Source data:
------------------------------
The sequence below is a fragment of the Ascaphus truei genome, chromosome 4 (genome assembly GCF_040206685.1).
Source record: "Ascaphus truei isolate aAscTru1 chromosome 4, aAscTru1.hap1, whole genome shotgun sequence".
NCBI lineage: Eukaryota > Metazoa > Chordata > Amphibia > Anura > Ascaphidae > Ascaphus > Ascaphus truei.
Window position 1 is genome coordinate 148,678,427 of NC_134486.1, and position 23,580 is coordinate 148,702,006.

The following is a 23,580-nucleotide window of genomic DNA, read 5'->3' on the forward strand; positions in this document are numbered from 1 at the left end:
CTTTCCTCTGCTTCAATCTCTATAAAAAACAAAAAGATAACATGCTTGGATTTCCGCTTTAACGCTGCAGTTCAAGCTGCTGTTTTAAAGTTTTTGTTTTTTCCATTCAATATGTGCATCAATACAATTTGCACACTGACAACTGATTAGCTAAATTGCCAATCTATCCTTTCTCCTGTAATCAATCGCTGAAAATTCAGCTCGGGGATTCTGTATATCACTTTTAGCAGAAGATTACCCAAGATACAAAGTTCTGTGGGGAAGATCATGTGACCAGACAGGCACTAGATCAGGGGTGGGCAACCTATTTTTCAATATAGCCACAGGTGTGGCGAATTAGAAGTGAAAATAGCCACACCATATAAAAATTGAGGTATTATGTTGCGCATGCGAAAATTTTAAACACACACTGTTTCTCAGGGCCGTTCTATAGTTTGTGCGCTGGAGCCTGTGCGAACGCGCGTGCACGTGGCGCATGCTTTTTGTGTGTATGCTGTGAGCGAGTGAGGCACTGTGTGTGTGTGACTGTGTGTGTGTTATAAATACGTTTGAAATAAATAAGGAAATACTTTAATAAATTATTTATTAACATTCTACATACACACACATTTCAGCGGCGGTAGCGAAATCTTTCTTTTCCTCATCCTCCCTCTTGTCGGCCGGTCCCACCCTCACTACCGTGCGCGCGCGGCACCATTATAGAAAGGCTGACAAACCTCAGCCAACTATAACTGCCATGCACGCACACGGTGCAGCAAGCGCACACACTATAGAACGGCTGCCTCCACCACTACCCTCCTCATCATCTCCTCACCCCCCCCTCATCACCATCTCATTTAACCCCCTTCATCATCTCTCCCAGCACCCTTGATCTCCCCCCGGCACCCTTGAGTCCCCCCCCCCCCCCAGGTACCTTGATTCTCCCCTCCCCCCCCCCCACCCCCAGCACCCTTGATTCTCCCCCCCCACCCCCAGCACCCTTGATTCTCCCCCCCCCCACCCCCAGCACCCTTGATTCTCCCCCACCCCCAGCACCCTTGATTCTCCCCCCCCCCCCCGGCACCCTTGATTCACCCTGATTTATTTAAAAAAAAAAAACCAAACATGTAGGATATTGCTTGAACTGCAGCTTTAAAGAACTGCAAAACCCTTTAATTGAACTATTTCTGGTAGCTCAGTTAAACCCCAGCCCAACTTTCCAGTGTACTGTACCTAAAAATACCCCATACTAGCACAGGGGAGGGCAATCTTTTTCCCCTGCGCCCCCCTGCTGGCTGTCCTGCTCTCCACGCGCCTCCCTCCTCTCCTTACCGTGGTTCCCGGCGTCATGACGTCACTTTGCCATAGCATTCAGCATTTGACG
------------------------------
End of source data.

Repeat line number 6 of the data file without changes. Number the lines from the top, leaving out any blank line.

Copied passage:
CTTTCCTCTGCTTCAATCTCTATAAAAAACAAAAAGATAACATGCTTGGATTTCCGCTTTAACGCTGCAGTTCAAGCTGCTGTTTTAAAGTTTTTGTTTTTTCCATTCAATATGTGCATCAATACAATTTGCACACTGACAACTGATTAGCTAAATTGCCAATCTATCCTTTCTCCTGTAATCAATCGCTGAAAATTCAGCTCGGGGATTCTGTATATCACTTTTAGCAGAAGATTACCCAAGATACAAAGTTCTGTGGGGAAGATCATGTGACCAGACAGGCACTAGATCAGGGGTGGGCAACCTATTTTTCAATATAGCCACAGGTGTGGCGAATTAGAAGTGAAAATAGCCACACCATATAAAAATTGAGGTATTATGTTGCGCATGCGAAAATTTTAAACACACACTGTTTCTCAGGGCCGTTCTATAGTTTGTGCGCTGGAGCCTGTGCGAACGCGCGTGCACGTGGCGCATGCTTTTTGTGTGTATGCTGTGAGCGAGTGAGGCACTGTGTGTGTGTGACTGTGTGTGTGTTATAAATACGTTTGAAATAAATAAGGAAATACTTTAATAAATTATTTATTAACATTCTACATACACACACATTTCAGCGGCGGTAGCGAAATCTTTCTTTTCCTCATCCTCCCTCTTGTCGGCCGGTCCCACCCTCACTACCGTGCGCGCGCGGCACCATTATAGAAAGGCTGACAAACCTCAGCCAACTATAACTGCCATGCACGCACACGGTGCAGCAAGCGCACACACTATAGAACGGCTGCCTCCACCACTACCCTCCTCATCATCTCCTCACCCCCCCCTCATCACCATCTCATTTAACCCCCTTCATCATCTCTCCCAGCACCCTTGATCTCCCCCCGGCACCCTTGAGTCCCCCCCCCCCCCCAGGTACCTTGATTCTCCCCTCCCCCCCCCCCACCCCCAGCACCCTTGATTCTCCCCCCCCACCCCCAGCACCCTTGATTCTCCCCCCCCCCACCCCCAGCACCCTTGATTCTCCCCCACCCCCAGCACCCTTGATTCTCCCCCCCCCCCCCGGCACCCTTGATTCACCCTGATTTATTTAAAAAAAAAAAACCAAACATGTAGGATATTGCTTGAACTGCAGCTTTAAAGAACTGCAAAACCCTTTAATTGAACTATTTCTGGTAGCTCAGTTAAACCCCAGCCCAACTTTCCAGTGTACTGTACCTAAAAATACCCCATACTAGCACAGGGGAGGGCAATCTTTTTCCCCTGCGCCCCCCTGCTGGCTGTCCTGCTCTCCACGCGCCTCCCTCCTCTCCTTACCGTGGTTCCCGGCGTCATGACGTCACTTTGCCATAGCATTCAGCATTTGACG